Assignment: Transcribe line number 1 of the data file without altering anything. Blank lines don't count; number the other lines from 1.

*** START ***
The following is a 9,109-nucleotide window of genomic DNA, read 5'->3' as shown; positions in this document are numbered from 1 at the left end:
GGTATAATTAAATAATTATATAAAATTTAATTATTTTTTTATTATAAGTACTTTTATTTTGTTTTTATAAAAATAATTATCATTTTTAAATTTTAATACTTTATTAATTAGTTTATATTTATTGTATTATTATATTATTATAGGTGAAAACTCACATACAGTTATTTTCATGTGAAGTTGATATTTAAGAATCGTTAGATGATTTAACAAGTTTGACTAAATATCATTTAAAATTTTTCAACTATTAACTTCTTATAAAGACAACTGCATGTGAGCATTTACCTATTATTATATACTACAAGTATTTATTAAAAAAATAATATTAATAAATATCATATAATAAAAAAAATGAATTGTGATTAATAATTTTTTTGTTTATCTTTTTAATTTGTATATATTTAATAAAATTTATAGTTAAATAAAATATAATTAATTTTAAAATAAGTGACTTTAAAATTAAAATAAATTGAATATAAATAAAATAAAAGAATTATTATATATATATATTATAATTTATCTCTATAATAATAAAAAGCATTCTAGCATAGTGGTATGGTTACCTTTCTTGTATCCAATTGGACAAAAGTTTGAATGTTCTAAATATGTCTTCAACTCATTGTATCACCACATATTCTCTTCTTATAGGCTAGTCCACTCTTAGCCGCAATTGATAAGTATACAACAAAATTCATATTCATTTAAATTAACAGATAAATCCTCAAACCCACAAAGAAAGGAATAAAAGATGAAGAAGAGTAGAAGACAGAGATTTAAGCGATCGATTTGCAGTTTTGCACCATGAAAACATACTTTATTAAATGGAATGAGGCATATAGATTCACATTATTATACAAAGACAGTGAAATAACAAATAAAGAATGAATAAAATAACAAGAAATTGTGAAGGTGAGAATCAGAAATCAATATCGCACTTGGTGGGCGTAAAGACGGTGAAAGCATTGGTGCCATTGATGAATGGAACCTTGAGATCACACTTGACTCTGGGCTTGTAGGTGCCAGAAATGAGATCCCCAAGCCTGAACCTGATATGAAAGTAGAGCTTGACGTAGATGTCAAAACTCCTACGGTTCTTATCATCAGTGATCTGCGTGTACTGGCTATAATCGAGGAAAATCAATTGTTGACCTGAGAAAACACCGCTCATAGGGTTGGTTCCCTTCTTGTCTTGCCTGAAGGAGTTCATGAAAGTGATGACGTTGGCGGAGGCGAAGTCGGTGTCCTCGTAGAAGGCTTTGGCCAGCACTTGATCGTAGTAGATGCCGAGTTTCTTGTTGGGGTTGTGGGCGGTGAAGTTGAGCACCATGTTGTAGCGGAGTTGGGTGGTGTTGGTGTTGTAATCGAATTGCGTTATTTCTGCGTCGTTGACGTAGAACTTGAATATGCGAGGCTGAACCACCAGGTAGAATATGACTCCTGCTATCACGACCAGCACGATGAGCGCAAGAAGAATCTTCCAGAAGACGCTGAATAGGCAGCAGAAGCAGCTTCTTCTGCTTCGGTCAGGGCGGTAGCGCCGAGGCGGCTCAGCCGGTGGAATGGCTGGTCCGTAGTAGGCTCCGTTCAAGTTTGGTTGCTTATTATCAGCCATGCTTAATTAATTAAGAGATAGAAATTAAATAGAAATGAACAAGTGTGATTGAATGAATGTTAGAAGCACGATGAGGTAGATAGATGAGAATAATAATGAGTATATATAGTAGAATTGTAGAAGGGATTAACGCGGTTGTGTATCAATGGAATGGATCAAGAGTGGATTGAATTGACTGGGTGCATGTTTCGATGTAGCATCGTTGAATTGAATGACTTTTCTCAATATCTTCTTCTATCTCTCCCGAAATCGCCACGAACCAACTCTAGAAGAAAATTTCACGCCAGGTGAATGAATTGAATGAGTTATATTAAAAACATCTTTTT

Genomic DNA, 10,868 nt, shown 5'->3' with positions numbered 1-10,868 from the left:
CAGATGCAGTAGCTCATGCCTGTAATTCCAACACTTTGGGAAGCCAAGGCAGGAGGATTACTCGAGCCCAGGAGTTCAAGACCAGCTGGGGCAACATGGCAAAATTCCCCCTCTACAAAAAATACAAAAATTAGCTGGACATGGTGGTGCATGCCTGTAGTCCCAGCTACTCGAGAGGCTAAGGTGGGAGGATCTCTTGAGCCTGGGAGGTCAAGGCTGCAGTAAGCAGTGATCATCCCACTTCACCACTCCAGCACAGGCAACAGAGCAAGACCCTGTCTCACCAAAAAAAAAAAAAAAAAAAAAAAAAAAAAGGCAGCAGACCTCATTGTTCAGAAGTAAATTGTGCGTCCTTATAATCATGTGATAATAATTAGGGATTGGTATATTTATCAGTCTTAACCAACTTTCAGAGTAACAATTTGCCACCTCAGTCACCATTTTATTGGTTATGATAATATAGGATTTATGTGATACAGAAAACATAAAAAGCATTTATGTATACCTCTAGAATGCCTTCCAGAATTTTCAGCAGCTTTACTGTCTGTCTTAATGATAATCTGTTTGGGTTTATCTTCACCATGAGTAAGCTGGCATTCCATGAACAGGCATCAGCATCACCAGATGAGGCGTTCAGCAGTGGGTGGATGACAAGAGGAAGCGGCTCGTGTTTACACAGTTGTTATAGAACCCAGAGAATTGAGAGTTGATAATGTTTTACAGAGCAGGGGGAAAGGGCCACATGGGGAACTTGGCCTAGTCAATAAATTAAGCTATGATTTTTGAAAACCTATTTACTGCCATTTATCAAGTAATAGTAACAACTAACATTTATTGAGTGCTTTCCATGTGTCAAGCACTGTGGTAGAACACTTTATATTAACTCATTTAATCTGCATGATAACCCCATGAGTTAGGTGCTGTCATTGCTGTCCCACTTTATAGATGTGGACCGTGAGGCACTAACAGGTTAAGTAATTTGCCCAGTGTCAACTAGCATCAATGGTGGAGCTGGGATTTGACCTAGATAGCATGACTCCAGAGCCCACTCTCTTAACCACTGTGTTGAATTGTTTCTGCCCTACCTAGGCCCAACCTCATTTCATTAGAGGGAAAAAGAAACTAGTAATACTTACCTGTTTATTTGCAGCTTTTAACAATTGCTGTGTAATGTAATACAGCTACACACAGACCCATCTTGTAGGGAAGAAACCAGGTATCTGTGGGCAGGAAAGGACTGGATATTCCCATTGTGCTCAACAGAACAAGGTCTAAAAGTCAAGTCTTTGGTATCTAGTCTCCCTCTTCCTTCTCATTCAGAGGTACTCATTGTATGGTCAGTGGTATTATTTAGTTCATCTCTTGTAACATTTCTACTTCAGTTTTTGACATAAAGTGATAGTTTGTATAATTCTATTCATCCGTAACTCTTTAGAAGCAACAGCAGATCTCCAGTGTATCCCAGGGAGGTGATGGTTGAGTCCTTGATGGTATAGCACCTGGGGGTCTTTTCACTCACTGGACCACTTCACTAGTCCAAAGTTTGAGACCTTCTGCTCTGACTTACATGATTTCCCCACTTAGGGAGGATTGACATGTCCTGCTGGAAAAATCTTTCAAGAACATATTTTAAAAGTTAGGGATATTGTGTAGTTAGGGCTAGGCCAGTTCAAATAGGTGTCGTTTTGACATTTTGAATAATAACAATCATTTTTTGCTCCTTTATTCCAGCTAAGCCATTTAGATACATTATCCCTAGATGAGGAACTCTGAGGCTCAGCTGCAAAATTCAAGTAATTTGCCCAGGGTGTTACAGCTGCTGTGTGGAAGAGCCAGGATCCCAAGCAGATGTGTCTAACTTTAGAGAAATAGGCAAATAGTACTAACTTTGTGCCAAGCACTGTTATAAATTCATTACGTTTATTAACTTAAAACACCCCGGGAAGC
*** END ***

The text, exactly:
The following is a 9,109-nucleotide window of genomic DNA, read 5'->3' as shown; positions in this document are numbered from 1 at the left end: